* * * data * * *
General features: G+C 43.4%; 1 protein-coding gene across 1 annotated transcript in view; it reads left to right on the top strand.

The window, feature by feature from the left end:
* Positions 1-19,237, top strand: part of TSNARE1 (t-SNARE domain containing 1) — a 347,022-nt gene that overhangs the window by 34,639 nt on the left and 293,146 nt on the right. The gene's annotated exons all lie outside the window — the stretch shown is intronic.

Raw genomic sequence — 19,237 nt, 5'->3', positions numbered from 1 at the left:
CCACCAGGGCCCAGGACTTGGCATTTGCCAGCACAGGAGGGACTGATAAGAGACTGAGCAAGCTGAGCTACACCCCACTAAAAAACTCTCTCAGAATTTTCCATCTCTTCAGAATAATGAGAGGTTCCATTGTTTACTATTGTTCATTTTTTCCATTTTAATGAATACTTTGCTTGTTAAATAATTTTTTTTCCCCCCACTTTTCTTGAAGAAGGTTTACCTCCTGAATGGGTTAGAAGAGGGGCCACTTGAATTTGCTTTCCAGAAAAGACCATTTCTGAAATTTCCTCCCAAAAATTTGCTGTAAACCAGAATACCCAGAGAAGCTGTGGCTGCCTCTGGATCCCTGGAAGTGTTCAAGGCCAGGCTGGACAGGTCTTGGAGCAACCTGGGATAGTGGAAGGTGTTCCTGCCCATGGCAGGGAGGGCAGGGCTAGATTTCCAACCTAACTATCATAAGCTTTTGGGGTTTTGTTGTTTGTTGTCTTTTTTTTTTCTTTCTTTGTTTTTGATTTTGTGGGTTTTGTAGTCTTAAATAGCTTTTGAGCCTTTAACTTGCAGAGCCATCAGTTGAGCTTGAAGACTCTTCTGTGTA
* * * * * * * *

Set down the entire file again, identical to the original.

General features: G+C 43.4%; 1 protein-coding gene across 1 annotated transcript in view; it reads left to right on the top strand.

The window, feature by feature from the left end:
* Positions 1-19,237, top strand: part of TSNARE1 (t-SNARE domain containing 1) — a 347,022-nt gene that overhangs the window by 34,639 nt on the left and 293,146 nt on the right. The gene's annotated exons all lie outside the window — the stretch shown is intronic.

Raw genomic sequence — 19,237 nt, 5'->3', positions numbered from 1 at the left:
CCACCAGGGCCCAGGACTTGGCATTTGCCAGCACAGGAGGGACTGATAAGAGACTGAGCAAGCTGAGCTACACCCCACTAAAAAACTCTCTCAGAATTTTCCATCTCTTCAGAATAATGAGAGGTTCCATTGTTTACTATTGTTCATTTTTTCCATTTTAATGAATACTTTGCTTGTTAAATAATTTTTTTTCCCCCCACTTTTCTTGAAGAAGGTTTACCTCCTGAATGGGTTAGAAGAGGGGCCACTTGAATTTGCTTTCCAGAAAAGACCATTTCTGAAATTTCCTCCCAAAAATTTGCTGTAAACCAGAATACCCAGAGAAGCTGTGGCTGCCTCTGGATCCCTGGAAGTGTTCAAGGCCAGGCTGGACAGGTCTTGGAGCAACCTGGGATAGTGGAAGGTGTTCCTGCCCATGGCAGGGAGGGCAGGGCTAGATTTCCAACCTAACTATCATAAGCTTTTGGGGTTTTGTTGTTTGTTGTCTTTTTTTTTTCTTTCTTTGTTTTTGATTTTGTGGGTTTTGTAGTCTTAAATAGCTTTTGAGCCTTTAACTTGCAGAGCCATCAGTTGAGCTTGAAGACTCTTCTGTGTA